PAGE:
Back to: Weekend Sky Report
May 03, 2019
When amateur astronomers think of Hercules, they usually think of Messier 13, the brilliant and relatively bright globular cluster near Hercules’ right hip. It’s one you can just about see with the naked eye under perfect conditions… but after you find that one, or maybe instead of looking for that one, use bright Vega and the star Eltanin (el-TAY-nin) to find the slightly dimmer and more distant Messier 92.
M92 is one of the galaxy’s oldest globular clusters. Research published in 2007 suggests it began forming shortly after the Big Bang—more than 13 billion years ago. Globulars take a long time to form, so most of them are some of the oldest structures in the universe, but not many come even close to the age of M92.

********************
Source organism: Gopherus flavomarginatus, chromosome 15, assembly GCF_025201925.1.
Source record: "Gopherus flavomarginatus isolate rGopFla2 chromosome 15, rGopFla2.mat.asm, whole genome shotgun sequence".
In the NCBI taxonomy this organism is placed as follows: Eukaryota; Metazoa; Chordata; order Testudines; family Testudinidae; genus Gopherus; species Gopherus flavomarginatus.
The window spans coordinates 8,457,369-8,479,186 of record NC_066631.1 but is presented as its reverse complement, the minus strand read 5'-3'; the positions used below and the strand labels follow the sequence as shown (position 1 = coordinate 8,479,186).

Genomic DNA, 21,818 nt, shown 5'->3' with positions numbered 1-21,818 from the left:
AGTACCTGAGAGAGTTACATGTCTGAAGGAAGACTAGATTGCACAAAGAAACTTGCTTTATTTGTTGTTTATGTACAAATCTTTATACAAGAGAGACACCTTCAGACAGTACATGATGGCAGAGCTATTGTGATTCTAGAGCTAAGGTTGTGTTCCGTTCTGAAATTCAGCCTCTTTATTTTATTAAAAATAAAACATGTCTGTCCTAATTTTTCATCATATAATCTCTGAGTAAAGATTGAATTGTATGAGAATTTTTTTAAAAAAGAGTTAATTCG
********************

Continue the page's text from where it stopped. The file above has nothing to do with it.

To find it, look to the northeast. It’s probably best to look around or after 10pm when bright Vega is high enough above the horizon. Once you find Vega, look above and to the left of Vega for the dimmer, but still prominent orange-white Eltanin (el-TAY-nin). Now, imagine those two stars being part of an acute triangle with Vega at a sharp point. The point opposite Eltanin lies at about the same distance and angle from Vega, but to the right. Point your telescope at that spot and slowly scan upward until you see what looks like a dim, fuzzy star. That’s Messier 92.
Now, despite its proximity to brilliant M13, M92 is still one of the brighter globular clusters in the night sky. So just about any telescope should be able to spot it. And again, when you find it, you’ll be looking at something that began forming just after the dawn of time itself.